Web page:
The protests were sparked by a series of assassinations of influential leaders of Al-Aqidat and Al-Baqara tribes. Three Deir Ezzor sheikhs were killed in less than a week: Sheikh Suleiman Khalaf al-Kassar from Al-Aqidat was shot in Busayra village July 30. The next day Sheikh Suleiman Al-Weis who belonged to Al-Baqara was shot in the head by two gunmen on a motorcycle in Al-Dahla. Finally, Sheikh Muttshar al-Hamoud al-Hifl was shot in the outskirts of Al-Hawayej on Sunday, August 2. His relative Sheikh Ibrahim al-Hifl was also wounded in the incident but survived.
In a peculiar coincidence, a few weeks before the assassinations the tribal leaders were invited to a meeting with the SDF Commander Mazloum Abdi with the U.S. servicemen also present. The agenda reportedly included co-operation between the tribes and the SDF. It was reported that at least one of the victims, Muttshar al-Hifti, declined to participate and to engage with the Americans.
An insight into the details of these meetings can be gained through the reports about an oil deal allegedly struck by the SDF and a little known American oil developer Delta Crescent LLC. Delta Crescent was granted exclusive rights for production, refinement and export of the oil from Deir Ezzor fields potentially bringing the participants annual profit of hundreds of millions dollars, according to statements made by U.S. officials. The deal was met with harsh response from the Syrian government who labeled it a “deal between thieves”.
According to sources on the ground, the implication is that those who fell victim to the assassinations shared this view and opposed the deal. Their removal, however, has clearly failed to deliver the results intended by the masterminds behind their deaths, yet another time when the Kurds were thrown to the wolves by the U.S. who is accustomed to making their allies bear the consequences of the reckless pursuit of the American interests.
Meanwhile the SDF started to amass forces in the vicinity of the areas shaken by the unrest. The reinforcements sent from Al-Shadadi, Al-Sousa and Baghuz are gathering at the US military base near Al-Omar oil field. Moreover, two US Apache attack helicopters were spotted patrolling the area. These developments combined with lack of report on any negotiations between the protesters and the SDF leadership paint a grim picture, indicating that the SDF likely intends to use force to disperse the protests.
It is not the first time the SDF resorts to the use of force when faced with the discontent of the local populace in north-eastern Syria, although this approach had never brought the desired result. All areas affected by the protests have been subjected to dozens of raids of the SDF and the US special forces. Reports on these operations unfailingly mentioned arrests of ISIS terrorists. They failed to mention, however, what the Pentagon files under the category of “collateral damage” – deaths of civilians killed in the result of the actions of the US military and their allies.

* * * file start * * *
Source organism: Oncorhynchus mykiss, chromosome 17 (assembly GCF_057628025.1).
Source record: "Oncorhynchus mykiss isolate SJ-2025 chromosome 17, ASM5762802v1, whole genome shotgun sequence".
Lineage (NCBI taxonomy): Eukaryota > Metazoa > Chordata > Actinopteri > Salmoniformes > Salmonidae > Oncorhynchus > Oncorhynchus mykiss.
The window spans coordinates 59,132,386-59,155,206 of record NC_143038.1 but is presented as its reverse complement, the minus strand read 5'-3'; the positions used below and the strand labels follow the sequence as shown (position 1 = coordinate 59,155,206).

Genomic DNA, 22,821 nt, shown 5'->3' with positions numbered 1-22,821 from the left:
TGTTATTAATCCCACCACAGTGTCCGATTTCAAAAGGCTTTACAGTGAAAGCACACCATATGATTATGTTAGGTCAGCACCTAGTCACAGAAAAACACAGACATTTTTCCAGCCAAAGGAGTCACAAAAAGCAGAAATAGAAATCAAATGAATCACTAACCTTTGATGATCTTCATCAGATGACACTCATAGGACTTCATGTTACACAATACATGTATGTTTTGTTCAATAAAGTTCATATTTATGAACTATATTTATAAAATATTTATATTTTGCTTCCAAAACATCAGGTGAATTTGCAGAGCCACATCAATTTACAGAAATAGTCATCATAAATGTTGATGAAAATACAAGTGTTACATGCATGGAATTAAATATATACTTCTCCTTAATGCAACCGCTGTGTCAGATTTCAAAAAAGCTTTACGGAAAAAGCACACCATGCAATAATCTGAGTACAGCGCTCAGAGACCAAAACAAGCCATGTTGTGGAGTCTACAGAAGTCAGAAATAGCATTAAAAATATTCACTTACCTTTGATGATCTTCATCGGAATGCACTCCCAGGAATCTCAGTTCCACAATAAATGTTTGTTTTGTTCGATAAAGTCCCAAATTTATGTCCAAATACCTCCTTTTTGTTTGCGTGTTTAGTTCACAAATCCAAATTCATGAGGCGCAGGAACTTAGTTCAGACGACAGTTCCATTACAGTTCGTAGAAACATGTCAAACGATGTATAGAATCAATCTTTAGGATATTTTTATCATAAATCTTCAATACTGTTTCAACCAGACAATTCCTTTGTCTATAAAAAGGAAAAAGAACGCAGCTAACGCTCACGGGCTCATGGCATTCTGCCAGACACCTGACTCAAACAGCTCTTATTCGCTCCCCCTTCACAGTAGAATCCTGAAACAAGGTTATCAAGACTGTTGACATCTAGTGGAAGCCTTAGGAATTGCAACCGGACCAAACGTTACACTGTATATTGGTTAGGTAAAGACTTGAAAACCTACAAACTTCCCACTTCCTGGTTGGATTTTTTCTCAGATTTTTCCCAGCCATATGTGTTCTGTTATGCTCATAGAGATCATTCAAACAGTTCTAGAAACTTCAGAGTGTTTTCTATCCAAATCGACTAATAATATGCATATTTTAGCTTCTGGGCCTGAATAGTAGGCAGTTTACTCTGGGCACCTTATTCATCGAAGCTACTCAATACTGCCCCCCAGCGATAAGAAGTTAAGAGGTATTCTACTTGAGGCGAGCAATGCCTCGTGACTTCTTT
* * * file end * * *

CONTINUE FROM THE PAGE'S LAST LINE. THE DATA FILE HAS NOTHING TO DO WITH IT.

The upheaval in Deir Ezzor is yet another evidence that the SDF, initially an independent movement, has degraded to a tool or a lever of American influence in Syria, and now finds itself fighting consequences instead of locating the root cause of the unrest – widespread corruption among the officials of the Kurdish administration and dramatic deterioration of the living conditions.
The regional turbulence created by Washington’s constantly shifting stance – or rather a lack of stance – on Syria has grown so strong it finally turned against the American interests. The latest escalation in Deir Ezzor should be considered nothing but a byproduct of this ill-designed policy and, perhaps, marks a beginning of the end of the US and SDF hegemony in Syria’s North East.
The Looming Disaster of the Safer Oil Tanker Moored off the Coast of Yemen
Amidst the raging conflict in Yemen, the challenge of the Safer Oil Tanker emerges as one of the most hazardous risks to the environment safety in the Red Sea as a result of the potential oil spillage in the Red Sea at any moment.
Following expressing deep alarm, the United Nations Security Council called on 29 June,2020, to immediately grant unconditional access for the United Nations technical experts to assess the tanker’s condition without overdue to prevent growing risk of possible rupture, explosion or even spillage.
The threat of the floating Oil Tanker, moored off the coast of Yemen, does not only impose challenges to the geopolitical and strategic importance of the Red Sea, but it rather represents a huge challenge that threatens the environment safety, leading to one of the largest environmental hazards in the world, after the unforgettable 1989 Exxon Valdez oil spill disaster in Siberia – Russia.
On 18 July 2019, the United Nations Humanitarian Affairs Coordinator Mr. Mark Lowcock informed the UN Security Council of the growing threats of the deserted Safar Oil Tanker, warning of possible explosion or leakage of its loads [1.14 M barrels of crude oil]. In his briefing on the humanitarian situation in Yemen, he pointed out that such an incident would result to a disastrous crisis to the marine life in the Red Sea and maritime in the straits of Bab-Al Madeb and Suez Canal which are two significant water corridors to the world.
It is known that the Red Sea is home for some scarce invertebrates such as corals and 600 species of fish. Unless preventative measures are taken now and immediately to prevent oil spill or possible tanker explosion, we will concretely witness a disastrous incident leading to severe effect on the Red Sea marine environment, and on both biodiversity and livelihoods starting from Yemen and extending north to Suez Canal through Jobal strait and the Gulf of Suez and south through Bab-Al Madeb strait reaching even Hormoz strait through the Arabian sea.